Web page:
I am sure that Jacob had his “stuff.”  After all, with so many wives, children, grandchildren, and great-grandchildren, he simply could not avoid collecting “stuff.”  Now Joseph invites his father to leave that “stuff” behind and come to Egypt.   In faith this great patriarch saw in life’s disappointments and setbacks the hand of God moving to save the lives of his father and brothers.   As he revealed himself to his brethren he invites them to go get their father and bring him and his family to Egypt.  “Take ye wagons out of the land of Egypt for your little ones, and for your wives, and bring your father, and come.  Also regard not your stuff; for the good of all the land of Egypt is yours” (Gen. 45:20). 

God abides in His heavenly home.  He wants us to join Him.  He invites, pleads, and has sent the “wagons” (His Son, the gospel, etc.) to safely carry us to that heavenly home.  But in order to receive that wonderful inheritance, we must maintain a healthy attitude toward our “stuff.”  Our Lord encourages us with these words:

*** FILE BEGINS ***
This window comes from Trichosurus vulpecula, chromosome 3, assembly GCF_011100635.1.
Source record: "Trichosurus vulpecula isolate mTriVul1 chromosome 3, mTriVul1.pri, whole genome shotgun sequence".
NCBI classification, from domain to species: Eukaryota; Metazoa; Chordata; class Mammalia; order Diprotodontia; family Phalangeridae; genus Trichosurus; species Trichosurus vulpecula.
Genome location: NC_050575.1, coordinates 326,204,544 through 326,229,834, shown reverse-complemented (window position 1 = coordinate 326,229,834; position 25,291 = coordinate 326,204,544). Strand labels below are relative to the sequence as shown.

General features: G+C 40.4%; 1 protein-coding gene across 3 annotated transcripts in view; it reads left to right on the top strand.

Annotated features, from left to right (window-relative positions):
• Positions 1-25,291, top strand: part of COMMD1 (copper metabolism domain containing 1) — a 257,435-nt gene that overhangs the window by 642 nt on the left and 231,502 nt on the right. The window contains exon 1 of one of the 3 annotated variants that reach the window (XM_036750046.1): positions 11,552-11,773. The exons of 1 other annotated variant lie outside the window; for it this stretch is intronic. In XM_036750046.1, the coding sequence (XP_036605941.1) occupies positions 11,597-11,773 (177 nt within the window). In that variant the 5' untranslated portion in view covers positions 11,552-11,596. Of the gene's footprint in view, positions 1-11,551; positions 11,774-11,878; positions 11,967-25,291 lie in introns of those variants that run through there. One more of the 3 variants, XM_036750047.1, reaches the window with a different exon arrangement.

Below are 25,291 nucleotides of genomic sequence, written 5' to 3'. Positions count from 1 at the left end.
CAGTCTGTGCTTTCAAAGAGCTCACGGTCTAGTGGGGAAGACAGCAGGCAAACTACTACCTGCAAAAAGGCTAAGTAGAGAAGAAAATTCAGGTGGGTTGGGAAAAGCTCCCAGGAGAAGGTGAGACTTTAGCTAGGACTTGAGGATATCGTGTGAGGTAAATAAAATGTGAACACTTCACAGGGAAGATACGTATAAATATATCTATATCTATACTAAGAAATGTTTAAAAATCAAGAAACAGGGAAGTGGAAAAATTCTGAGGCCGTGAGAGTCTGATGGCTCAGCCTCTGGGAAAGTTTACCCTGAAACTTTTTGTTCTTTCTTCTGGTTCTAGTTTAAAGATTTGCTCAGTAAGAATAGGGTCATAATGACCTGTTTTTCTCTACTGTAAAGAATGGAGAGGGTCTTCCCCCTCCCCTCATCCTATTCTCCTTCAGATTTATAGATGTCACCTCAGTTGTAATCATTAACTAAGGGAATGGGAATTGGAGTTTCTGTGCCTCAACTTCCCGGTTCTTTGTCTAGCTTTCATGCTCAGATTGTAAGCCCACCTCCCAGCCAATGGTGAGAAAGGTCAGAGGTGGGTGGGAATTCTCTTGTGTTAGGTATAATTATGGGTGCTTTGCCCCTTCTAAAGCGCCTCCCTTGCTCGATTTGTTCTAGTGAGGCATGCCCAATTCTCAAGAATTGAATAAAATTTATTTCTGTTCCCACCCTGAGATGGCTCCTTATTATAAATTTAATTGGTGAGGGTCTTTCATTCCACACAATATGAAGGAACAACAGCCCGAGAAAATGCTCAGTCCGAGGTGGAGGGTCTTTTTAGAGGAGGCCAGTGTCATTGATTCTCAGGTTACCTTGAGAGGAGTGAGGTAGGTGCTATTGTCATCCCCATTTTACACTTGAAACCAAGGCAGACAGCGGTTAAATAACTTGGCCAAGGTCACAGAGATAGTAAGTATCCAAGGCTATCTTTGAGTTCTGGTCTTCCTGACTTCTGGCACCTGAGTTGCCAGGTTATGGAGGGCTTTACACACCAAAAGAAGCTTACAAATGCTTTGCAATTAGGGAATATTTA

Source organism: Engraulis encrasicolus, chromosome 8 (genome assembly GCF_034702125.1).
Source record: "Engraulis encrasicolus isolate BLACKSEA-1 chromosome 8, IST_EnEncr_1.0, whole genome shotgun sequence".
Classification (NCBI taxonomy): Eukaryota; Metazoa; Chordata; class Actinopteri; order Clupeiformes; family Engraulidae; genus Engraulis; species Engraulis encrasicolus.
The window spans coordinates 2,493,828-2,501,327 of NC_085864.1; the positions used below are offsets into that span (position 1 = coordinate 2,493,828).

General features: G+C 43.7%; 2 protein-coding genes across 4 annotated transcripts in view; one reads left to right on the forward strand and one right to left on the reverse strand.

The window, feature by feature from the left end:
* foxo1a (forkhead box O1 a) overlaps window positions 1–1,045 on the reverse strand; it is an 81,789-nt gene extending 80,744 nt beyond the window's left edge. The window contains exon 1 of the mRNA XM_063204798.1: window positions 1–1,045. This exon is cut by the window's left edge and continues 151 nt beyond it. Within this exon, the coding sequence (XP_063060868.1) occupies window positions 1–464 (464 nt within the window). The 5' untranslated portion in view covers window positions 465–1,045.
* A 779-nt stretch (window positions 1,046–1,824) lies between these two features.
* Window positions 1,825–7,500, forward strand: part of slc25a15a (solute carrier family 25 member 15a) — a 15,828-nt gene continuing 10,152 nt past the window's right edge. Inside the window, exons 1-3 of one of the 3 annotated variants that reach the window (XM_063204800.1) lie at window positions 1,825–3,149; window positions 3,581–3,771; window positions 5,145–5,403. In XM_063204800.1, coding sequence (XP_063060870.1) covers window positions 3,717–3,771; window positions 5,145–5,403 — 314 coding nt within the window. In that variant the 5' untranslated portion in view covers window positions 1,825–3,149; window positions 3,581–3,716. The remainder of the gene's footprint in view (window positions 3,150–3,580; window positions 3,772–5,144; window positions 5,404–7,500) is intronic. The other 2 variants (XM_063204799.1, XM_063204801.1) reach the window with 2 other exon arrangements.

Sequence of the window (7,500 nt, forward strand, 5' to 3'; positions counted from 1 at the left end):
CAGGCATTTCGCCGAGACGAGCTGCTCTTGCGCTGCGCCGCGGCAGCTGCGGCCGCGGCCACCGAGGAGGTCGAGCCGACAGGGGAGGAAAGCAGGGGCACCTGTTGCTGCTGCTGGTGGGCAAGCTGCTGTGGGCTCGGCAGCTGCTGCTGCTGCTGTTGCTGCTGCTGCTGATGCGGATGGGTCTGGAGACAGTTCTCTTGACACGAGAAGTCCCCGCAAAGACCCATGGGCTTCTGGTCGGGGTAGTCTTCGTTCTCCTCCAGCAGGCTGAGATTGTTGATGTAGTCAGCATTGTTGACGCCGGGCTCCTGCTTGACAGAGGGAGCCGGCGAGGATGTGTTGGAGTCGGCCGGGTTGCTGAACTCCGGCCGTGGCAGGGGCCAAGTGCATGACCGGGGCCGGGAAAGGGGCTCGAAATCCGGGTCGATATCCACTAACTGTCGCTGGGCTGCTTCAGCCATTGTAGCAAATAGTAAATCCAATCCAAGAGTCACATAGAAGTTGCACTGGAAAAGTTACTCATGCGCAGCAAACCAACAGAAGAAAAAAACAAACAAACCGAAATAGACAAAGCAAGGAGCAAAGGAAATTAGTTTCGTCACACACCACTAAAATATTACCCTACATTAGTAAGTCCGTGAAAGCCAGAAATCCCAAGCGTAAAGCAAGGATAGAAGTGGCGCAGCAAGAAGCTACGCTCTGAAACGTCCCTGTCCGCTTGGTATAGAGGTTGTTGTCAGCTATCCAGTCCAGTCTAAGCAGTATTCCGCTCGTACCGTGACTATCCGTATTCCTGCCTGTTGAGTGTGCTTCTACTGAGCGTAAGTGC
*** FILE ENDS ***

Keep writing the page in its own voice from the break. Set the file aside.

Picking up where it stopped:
“Be not anxious for your life, what ye shall eat, or what ye shall drink; nor yet for your body, what ye shall put on. Is not the life more than the food, and the body than the raiment?  Behold the birds of the heaven, that they sow not, neither do they reap, nor gather into barns; and your heavenly Father feedeth them. Are not ye of much more value then they?  And which of you by being anxious can add one cubit unto the measure of his life? And why are ye anxious concerning raiment? Consider the lilies of the field, how they grow; they toil not, neither do they spin:  yet I say unto you, that even Solomon in all his glory was not arrayed like one of these.  But if God doth so clothe the grass of the field, which to-day is, and to-morrow is cast into the oven, shall he not much more clothe you, O ye of little faith?  Be not therefore anxious, saying, What shall we eat? or, What shall we drink? or, Wherewithal shall we be clothed?  For after all these things do the Gentiles seek; for your heavenly Father knoweth that ye have need of all these things.  But seek ye first his kingdom, and his righteousness; and all these things shall be added unto you.  Be not therefore anxious for the morrow: for the morrow will be anxious for itself. Sufficient unto the day is the evil thereof” (Matt. 6:25-34).

Jesus’ message to us is the same as that of Joseph to his brethren: “regard not your stuff.”  Some years ago I came across the following rather humorous but pointed anecdote:


“Stuff”